U.S. Unemployment Hits 8.9%

Manufacturing lost 149,000 jobs

Labor market losses eased in April with 539,000 jobs axed, while the unemployment rate hit 8.9%, according to data released on May 8, suggesting the economy remains weak but may be stabilizing.

The jobless rate hit its highest level since September 1983 but the pace of job losses slowed appreciably, offering another possible sign of an easing of the severe economic slump. The number of job losses was not nearly as bad as the consensus Wall Street estimate of 600,000 in the Labor Department monthly payrolls report, one of the best indicators of economic momentum.

"Obviously the economy is still contracting, but the rate of decline is easing," said Jay Bryson, economist at Wachovia Securities. "I would say that momentum is shifting. We're not in a freefall, and there are reasons to be optimistic going forward."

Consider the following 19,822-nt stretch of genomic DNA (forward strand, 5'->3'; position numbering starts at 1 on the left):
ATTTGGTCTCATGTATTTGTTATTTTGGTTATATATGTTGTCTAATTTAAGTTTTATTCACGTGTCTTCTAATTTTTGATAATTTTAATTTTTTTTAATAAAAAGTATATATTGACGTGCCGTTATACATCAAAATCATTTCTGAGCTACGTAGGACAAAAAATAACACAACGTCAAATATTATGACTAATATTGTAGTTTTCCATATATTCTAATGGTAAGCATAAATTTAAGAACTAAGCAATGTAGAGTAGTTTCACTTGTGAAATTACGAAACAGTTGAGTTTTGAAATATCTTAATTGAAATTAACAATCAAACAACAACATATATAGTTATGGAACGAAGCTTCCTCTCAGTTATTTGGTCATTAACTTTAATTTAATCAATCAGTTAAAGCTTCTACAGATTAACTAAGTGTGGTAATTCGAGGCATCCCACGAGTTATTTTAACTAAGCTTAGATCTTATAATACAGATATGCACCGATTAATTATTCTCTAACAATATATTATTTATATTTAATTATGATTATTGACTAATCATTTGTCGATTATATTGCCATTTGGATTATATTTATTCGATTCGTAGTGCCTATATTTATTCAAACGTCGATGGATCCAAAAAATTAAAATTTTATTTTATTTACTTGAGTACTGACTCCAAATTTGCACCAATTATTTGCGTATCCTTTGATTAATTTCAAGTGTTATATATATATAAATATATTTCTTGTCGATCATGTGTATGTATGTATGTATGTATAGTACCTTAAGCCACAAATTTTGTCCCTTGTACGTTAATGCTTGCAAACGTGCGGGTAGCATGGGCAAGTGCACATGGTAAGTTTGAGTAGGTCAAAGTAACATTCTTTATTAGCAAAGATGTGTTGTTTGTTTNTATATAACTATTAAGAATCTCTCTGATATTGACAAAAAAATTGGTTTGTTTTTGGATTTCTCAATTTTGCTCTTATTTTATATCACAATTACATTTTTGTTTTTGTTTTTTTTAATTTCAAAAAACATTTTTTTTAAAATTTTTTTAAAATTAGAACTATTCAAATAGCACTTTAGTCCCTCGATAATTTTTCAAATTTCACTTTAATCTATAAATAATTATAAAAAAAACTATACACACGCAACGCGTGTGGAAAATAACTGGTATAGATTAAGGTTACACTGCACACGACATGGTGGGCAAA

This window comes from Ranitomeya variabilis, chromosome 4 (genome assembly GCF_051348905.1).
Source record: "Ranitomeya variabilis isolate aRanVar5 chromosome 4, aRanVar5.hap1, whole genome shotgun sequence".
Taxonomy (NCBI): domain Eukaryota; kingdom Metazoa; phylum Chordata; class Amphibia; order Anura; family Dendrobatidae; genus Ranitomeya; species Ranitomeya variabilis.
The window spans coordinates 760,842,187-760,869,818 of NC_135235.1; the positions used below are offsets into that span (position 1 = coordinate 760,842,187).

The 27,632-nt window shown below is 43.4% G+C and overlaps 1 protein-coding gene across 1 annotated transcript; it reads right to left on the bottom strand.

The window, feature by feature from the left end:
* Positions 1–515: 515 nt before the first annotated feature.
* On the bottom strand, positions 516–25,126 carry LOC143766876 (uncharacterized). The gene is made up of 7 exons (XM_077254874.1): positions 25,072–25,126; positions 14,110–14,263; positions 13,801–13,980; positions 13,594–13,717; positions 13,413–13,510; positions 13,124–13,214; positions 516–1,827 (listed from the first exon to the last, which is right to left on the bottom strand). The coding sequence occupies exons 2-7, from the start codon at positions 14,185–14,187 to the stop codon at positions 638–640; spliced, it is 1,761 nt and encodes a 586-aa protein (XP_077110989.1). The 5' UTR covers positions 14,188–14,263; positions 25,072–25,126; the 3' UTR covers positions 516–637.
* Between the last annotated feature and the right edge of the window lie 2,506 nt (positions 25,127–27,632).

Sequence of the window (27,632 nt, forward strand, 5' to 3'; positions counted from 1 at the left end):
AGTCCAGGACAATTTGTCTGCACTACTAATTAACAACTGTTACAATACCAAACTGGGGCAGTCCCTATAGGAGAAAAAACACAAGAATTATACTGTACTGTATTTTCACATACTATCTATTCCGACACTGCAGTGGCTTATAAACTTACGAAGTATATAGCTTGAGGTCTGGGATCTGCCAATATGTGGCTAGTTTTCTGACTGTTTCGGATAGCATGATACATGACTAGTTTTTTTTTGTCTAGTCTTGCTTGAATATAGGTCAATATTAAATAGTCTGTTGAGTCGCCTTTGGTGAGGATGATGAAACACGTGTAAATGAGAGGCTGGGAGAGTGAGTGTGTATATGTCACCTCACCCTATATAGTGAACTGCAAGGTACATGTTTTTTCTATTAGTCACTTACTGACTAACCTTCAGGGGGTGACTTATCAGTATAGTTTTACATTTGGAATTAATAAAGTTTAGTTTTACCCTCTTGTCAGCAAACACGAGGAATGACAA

The department revised its estimates to show steeper job losses in February and March -- February cuts were 681,000 instead of 651,000 and March losses revised up to 699,000 from 663,000.

The goods-producing sector shed 270,000 jobs including 149,000 in manufacturing and 110,000 in construction. Employment in the services sectors fell by 269,000, the report showed.

The agency said that since the recession began in December 2007, some 5.7 million jobs have been lost. The number of unemployed persons rose to 13.7 million in April, up by six million over the past 12 months.

The number of long-term unemployed -- without jobs for 27 weeks or more -- increased by 498,000 to 3.7 million over the month and has risen by 2.4 million since the start of the recession, the report showed.

On the positive side, the labor force participation rate rose to 65.8% as 683,000 joined the workforce, a sign that more people are looking for employment instead of dropping their job search.

One key figure, average hourly earnings, managed a small gain of one cent to $18.51, a rise described as tepid by analysts.

Copyright Agence France-Presse, 2009

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